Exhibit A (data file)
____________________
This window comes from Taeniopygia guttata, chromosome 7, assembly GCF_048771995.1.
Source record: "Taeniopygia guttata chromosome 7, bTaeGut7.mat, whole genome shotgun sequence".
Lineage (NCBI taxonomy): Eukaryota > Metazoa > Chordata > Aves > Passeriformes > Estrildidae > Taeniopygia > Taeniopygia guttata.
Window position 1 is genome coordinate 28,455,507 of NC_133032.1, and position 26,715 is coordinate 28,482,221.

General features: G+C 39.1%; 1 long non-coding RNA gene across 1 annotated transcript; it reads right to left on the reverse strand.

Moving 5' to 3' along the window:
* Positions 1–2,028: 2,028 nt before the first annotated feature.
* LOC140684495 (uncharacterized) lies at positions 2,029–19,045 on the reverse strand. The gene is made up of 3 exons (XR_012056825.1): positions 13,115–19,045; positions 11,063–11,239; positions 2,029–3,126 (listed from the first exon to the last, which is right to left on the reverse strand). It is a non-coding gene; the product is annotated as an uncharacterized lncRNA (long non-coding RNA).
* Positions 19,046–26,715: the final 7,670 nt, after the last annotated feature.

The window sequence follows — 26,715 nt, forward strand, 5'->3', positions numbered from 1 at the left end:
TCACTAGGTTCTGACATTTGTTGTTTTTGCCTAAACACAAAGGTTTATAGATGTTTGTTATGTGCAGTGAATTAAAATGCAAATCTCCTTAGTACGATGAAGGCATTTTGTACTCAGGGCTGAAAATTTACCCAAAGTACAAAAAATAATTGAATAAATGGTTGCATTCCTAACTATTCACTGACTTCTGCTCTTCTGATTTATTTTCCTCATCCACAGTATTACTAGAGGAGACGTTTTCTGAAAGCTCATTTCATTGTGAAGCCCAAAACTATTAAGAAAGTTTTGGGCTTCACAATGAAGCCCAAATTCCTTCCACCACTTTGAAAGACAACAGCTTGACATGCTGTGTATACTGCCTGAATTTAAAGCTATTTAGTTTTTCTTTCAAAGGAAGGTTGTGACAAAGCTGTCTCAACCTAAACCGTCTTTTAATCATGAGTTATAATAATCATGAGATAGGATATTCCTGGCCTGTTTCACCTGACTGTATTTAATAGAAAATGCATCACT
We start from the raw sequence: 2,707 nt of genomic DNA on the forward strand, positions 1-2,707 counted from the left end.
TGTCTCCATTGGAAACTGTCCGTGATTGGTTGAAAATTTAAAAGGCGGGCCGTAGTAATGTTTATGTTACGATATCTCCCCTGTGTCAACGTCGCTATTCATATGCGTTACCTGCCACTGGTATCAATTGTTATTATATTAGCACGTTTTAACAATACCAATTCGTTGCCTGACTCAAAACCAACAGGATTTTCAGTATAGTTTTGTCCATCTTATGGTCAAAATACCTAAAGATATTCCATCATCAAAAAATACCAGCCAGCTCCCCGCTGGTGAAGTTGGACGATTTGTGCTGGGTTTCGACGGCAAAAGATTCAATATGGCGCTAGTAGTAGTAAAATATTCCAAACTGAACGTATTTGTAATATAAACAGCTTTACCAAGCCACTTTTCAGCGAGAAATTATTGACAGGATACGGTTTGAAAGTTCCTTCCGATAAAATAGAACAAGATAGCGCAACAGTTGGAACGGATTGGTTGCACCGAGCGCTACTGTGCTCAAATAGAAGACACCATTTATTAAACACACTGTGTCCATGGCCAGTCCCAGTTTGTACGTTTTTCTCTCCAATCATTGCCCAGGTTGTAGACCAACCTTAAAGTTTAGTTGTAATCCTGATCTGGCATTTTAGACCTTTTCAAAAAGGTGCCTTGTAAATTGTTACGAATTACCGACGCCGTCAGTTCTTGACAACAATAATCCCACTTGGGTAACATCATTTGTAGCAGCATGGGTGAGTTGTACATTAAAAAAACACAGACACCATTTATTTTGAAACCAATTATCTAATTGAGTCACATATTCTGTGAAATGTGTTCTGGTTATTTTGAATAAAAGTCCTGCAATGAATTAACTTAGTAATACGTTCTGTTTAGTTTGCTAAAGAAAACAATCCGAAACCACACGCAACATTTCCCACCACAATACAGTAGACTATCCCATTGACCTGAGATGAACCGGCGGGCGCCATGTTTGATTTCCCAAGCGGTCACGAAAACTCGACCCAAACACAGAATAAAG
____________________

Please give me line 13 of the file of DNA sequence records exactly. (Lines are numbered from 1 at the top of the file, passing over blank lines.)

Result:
TGTCTCCATTGGAAACTGTCCGTGATTGGTTGAAAATTTAAAAGGCGGGCCGTAGTAATGTTTATGTTACGATATCTCCCCTGTGTCAACGTCGCTATTCATATGCGTTACCTGCCACTGGTATCAATTGTTATTATATTAGCACGTTTTAACAATACCAATTCGTTGCCTGACTCAAAACCAACAGGATTTTCAGTATAGTTTTGTCCATCTTATGGTCAAAATACCTAAAGATATTCCATCATCAAAAAATACCAGCCAGCTCCCCGCTGGTGAAGTTGGACGATTTGTGCTGGGTTTCGACGGCAAAAGATTCAATATGGCGCTAGTAGTAGTAAAATATTCCAAACTGAACGTATTTGTAATATAAACAGCTTTACCAAGCCACTTTTCAGCGAGAAATTATTGACAGGATACGGTTTGAAAGTTCCTTCCGATAAAATAGAACAAGATAGCGCAACAGTTGGAACGGATTGGTTGCACCGAGCGCTACTGTGCTCAAATAGAAGACACCATTTATTAAACACACTGTGTCCATGGCCAGTCCCAGTTTGTACGTTTTTCTCTCCAATCATTGCCCAGGTTGTAGACCAACCTTAAAGTTTAGTTGTAATCCTGATCTGGCATTTTAGACCTTTTCAAAAAGGTGCCTTGTAAATTGTTACGAATTACCGACGCCGTCAGTTCTTGACAACAATAATCCCACTTGGGTAACATCATTTGTAGCAGCATGGGTGAGTTGTACATTAAAAAAACACAGACACCATTTATTTTGAAACCAATTATCTAATTGAGTCACATATTCTGTGAAATGTGTTCTGGTTATTTTGAATAAAAGTCCTGCAATGAATTAACTTAGTAATACGTTCTGTTTAGTTTGCTAAAGAAAACAATCCGAAACCACACGCAACATTTCCCACCACAATACAGTAGACTATCCCATTGACCTGAGATGAACCGGCGGGCGCCATGTTTGATTTCCCAAGCGGTCACGAAAACTCGACCCAAACACAGAATAAAG